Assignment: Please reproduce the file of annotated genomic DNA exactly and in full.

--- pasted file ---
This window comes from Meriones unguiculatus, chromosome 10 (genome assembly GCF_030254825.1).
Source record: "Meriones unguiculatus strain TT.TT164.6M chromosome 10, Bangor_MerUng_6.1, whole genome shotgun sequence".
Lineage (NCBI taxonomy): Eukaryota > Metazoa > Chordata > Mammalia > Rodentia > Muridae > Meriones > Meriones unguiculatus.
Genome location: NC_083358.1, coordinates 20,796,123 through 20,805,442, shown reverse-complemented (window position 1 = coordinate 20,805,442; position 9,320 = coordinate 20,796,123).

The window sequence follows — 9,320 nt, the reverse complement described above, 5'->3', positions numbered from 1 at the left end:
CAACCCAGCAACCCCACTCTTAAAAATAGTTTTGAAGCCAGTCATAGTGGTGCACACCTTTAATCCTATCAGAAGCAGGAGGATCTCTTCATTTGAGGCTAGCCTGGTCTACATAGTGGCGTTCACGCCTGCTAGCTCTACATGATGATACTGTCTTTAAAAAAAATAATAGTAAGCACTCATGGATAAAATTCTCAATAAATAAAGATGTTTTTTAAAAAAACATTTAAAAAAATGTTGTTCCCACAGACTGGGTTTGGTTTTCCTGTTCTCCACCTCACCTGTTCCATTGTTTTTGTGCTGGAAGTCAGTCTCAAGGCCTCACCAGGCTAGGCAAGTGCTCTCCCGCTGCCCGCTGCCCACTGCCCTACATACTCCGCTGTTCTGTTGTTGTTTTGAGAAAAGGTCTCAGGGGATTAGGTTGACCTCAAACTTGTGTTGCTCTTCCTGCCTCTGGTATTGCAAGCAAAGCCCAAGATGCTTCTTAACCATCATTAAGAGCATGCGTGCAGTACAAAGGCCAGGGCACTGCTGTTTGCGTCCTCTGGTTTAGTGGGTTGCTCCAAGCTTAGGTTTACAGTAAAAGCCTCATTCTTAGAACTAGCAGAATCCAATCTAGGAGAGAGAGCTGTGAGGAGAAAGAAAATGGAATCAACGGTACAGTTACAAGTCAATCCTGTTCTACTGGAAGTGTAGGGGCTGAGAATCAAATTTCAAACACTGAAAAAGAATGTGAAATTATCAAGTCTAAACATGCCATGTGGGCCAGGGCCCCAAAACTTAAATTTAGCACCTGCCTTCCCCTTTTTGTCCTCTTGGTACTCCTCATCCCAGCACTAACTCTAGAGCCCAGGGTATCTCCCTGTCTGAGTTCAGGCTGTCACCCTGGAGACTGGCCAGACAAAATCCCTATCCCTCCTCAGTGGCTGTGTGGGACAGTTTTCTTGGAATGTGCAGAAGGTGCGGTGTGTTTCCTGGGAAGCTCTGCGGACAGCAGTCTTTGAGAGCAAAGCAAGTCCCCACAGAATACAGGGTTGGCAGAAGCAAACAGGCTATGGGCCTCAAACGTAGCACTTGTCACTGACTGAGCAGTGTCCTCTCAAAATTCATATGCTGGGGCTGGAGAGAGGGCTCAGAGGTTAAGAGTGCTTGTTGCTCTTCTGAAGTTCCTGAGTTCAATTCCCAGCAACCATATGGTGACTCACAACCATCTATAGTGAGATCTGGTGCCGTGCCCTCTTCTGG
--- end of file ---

This window comes from Meriones unguiculatus, chromosome 10 (genome assembly GCF_030254825.1).
Source record: "Meriones unguiculatus strain TT.TT164.6M chromosome 10, Bangor_MerUng_6.1, whole genome shotgun sequence".
Lineage (NCBI taxonomy): Eukaryota > Metazoa > Chordata > Mammalia > Rodentia > Muridae > Meriones > Meriones unguiculatus.
Genome location: NC_083358.1, coordinates 20,796,123 through 20,805,442, shown reverse-complemented (window position 1 = coordinate 20,805,442; position 9,320 = coordinate 20,796,123).

The window sequence follows — 9,320 nt, the reverse complement described above, 5'->3', positions numbered from 1 at the left end:
CAACCCAGCAACCCCACTCTTAAAAATAGTTTTGAAGCCAGTCATAGTGGTGCACACCTTTAATCCTATCAGAAGCAGGAGGATCTCTTCATTTGAGGCTAGCCTGGTCTACATAGTGGCGTTCACGCCTGCTAGCTCTACATGATGATACTGTCTTTAAAAAAAATAATAGTAAGCACTCATGGATAAAATTCTCAATAAATAAAGATGTTTTTTAAAAAAACATTTAAAAAAATGTTGTTCCCACAGACTGGGTTTGGTTTTCCTGTTCTCCACCTCACCTGTTCCATTGTTTTTGTGCTGGAAGTCAGTCTCAAGGCCTCACCAGGCTAGGCAAGTGCTCTCCCGCTGCCCGCTGCCCACTGCCCTACATACTCCGCTGTTCTGTTGTTGTTTTGAGAAAAGGTCTCAGGGGATTAGGTTGACCTCAAACTTGTGTTGCTCTTCCTGCCTCTGGTATTGCAAGCAAAGCCCAAGATGCTTCTTAACCATCATTAAGAGCATGCGTGCAGTACAAAGGCCAGGGCACTGCTGTTTGCGTCCTCTGGTTTAGTGGGTTGCTCCAAGCTTAGGTTTACAGTAAAAGCCTCATTCTTAGAACTAGCAGAATCCAATCTAGGAGAGAGAGCTGTGAGGAGAAAGAAAATGGAATCAACGGTACAGTTACAAGTCAATCCTGTTCTACTGGAAGTGTAGGGGCTGAGAATCAAATTTCAAACACTGAAAAAGAATGTGAAATTATCAAGTCTAAACATGCCATGTGGGCCAGGGCCCCAAAACTTAAATTTAGCACCTGCCTTCCCCTTTTTGTCCTCTTGGTACTCCTCATCCCAGCACTAACTCTAGAGCCCAGGGTATCTCCCTGTCTGAGTTCAGGCTGTCACCCTGGAGACTGGCCAGACAAAATCCCTATCCCTCCTCAGTGGCTGTGTGGGACAGTTTTCTTGGAATGTGCAGAAGGTGCGGTGTGTTTCCTGGGAAGCTCTGCGGACAGCAGTCTTTGAGAGCAAAGCAAGTCCCCACAGAATACAGGGTTGGCAGAAGCAAACAGGCTATGGGCCTCAAACGTAGCACTTGTCACTGACTGAGCAGTGTCCTCTCAAAATTCATATGCTGGGGCTGGAGAGAGGGCTCAGAGGTTAAGAGTGCTTGTTGCTCTTCTGAAGTTCCTGAGTTCAATTCCCAGCAACCATATGGTGACTCACAACCATCTATAGTGAGATCTGGTGCCGTGCCCTCTTCTGG